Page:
- We opted for a compressor instead of a pump and it was actually smaller and lighter.
- Tubes. We had two 21″ spares, as a 21″ front can be used in an 18″ rear tyre, when in a tight spot but not the other way around.
- Tyre levers.
- Cable ties.
- Spanners. We had several combo tools that incorporated multiple sizes per tool, but had all of the following sizes catered for, for the KLR650’s: 6mm, 8mm, 10mm, 11mm, 12mm, 13mm, 14mm, 17mm. 19mm & 27mm for axle nuts, but you could opt for a shifter (adjustable) instead.
- T Bar & Sockets. 6mm, 8mm, 10mm, 11mm, 12mm, 13mm, 14mm.
- Allen Keys. 4mm, 5mm, 6mm.
- Leatherman/Multi-tool/Swiss Army Knife etc.
- Reversible phillips/flat-head screwdriver.
Clothes Packing List
This will of course depend on the location you’re going to and how long you’re going to be there. For Peru and combined with several of the items in our riding gear, this would have been enough for us to see indefinite travel.
- 3 x tee shirts.
- 1 x Pants
- 2 x shorts
- 1 x all round shoes that you can walk in for long distance, that can also be paired with your pants if going out somewhere decent. I opted for black Dunlop Volleys.
- 4 pairs of undies
- 1 Beanie for cold nights.
- 1 hat, as you can see so beautifully modeled in the photo above.
- 4 x socks.
Luggage for Adventure Motorcycles
I’ve got a whole breakdown of luggage choices for adventure motorcycling which goes into a variety of options depending on your needs, bu this is the list of what we took for the two KLR650’s in Peru.
- Kriega R20 backpacks. These are hands-down the best backpack I’ve ever used on a motorcycle. Their strap system places the load of the backpack across your chest and shoulders, rather than just your neck and shoulders. I’ve since travelled through 6 countries with this backpack loaded heavy and walking long distances. There’s nothing like it and they are comfy as al hell.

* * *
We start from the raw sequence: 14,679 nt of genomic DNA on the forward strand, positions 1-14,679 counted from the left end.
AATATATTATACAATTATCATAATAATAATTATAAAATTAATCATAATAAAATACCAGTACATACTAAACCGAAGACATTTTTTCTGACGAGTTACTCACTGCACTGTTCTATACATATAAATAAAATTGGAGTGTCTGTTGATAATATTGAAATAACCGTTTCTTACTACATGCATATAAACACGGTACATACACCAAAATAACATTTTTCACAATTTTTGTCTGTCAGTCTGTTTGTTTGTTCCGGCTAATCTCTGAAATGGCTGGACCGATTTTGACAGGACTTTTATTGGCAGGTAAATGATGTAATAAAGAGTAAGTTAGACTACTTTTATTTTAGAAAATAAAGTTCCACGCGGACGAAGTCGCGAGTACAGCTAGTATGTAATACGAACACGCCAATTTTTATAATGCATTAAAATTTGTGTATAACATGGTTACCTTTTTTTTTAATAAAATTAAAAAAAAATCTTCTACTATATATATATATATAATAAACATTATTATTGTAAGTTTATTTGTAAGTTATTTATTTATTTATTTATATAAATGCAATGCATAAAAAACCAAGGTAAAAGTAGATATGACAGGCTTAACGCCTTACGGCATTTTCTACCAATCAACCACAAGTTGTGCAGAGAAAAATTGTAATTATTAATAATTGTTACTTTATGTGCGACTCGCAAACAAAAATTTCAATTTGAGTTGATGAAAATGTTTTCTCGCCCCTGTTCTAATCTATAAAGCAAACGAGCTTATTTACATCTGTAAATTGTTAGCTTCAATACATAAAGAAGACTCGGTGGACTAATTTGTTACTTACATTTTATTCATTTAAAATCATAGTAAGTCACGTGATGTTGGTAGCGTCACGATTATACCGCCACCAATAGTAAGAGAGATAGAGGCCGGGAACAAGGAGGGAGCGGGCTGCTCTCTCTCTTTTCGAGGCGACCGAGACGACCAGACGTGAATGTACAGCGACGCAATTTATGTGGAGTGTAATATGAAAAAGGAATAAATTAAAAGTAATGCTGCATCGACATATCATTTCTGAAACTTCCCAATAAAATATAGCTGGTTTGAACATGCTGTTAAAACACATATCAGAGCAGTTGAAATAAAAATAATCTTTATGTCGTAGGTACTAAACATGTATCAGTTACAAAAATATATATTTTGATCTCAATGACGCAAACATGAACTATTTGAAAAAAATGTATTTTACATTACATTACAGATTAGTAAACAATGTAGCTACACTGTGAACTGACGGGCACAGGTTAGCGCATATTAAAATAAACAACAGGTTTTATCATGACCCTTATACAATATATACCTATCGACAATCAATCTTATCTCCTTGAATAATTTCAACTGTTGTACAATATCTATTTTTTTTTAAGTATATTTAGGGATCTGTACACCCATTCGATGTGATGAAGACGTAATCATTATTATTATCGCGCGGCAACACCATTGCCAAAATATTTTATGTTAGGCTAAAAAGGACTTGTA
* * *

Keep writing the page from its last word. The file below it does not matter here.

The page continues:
- Giant Loop Great Basin. These “roll type saddlebags” act as an all in one pannier and top bag that can fit on most motorcycles even without luggage racks. They were great and are the best choice for many trips, but not every situation as I discuss in this article dedicated to adventure motorcycle luggage choices.
- Tank bags are the ideal location for anything electronic that’s not going in your backpack as they’re located between both suspension locations and for anything you will need to grab quickly or often. They’re also good for valuables as you can quickly unzip them. We used the Giant Loop Diablo which are one of the smaller ones on the market but were ideal for holding enough stuff, being able to run charging cables into them whilst not getting in the way. Anyone who says you need a bigger tank bag, clearly likes sticking to tame roads or riding two-up.
First Aid Packing List for Adventure Riding
- Tourniquet. These are often disparaged in first aid courses due to the increased risk of leading to an amputation. It sure beats the hell out of bleeding to death on the side of a track though. IMPORTANT: The use of a tourniquet is likely to lead to amputation and could quite easily cause death. Only use if your certain that the only alternative is an imminent death. If you’re in America, you’ll probably still get sued, even if you did save their life. Food for thought…
- water treatment tablets and/or filter.
- Imodium (anti-diarrhoea)
- Altitude Sickness Tablets. These obviously don’t apply to everywhere you go, but we definitely experienced altitude sickness when riding into the Andes Mountains to very high altitudes and found it a struggle to even get a leg over the bike.
Adventure Riding Packing List
I hope this list has been helpful in creating or refining your own packing list for your next adventure motorcycle journey.
Please leave a comment if you have anything to add, think I should change something or just want to ask questions.